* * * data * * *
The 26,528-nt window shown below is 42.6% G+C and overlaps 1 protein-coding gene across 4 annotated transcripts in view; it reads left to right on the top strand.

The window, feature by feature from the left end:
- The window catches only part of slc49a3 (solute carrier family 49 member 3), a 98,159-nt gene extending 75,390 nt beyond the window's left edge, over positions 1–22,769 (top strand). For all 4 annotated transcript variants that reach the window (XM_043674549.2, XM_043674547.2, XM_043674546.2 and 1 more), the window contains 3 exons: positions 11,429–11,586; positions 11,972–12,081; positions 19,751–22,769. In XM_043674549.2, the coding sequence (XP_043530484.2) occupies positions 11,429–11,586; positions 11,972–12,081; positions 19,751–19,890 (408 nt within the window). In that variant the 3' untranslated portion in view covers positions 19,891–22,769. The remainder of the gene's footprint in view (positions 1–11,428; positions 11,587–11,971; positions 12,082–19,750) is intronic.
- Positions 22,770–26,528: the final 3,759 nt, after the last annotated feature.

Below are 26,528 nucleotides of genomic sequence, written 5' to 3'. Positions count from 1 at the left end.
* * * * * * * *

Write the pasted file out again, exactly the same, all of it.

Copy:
The 26,528-nt window shown below is 42.6% G+C and overlaps 1 protein-coding gene across 4 annotated transcripts in view; it reads left to right on the top strand.

The window, feature by feature from the left end:
- The window catches only part of slc49a3 (solute carrier family 49 member 3), a 98,159-nt gene extending 75,390 nt beyond the window's left edge, over positions 1–22,769 (top strand). For all 4 annotated transcript variants that reach the window (XM_043674549.2, XM_043674547.2, XM_043674546.2 and 1 more), the window contains 3 exons: positions 11,429–11,586; positions 11,972–12,081; positions 19,751–22,769. In XM_043674549.2, the coding sequence (XP_043530484.2) occupies positions 11,429–11,586; positions 11,972–12,081; positions 19,751–19,890 (408 nt within the window). In that variant the 3' untranslated portion in view covers positions 19,891–22,769. The remainder of the gene's footprint in view (positions 1–11,428; positions 11,587–11,971; positions 12,082–19,750) is intronic.
- Positions 22,770–26,528: the final 3,759 nt, after the last annotated feature.

Below are 26,528 nucleotides of genomic sequence, written 5' to 3'. Positions count from 1 at the left end.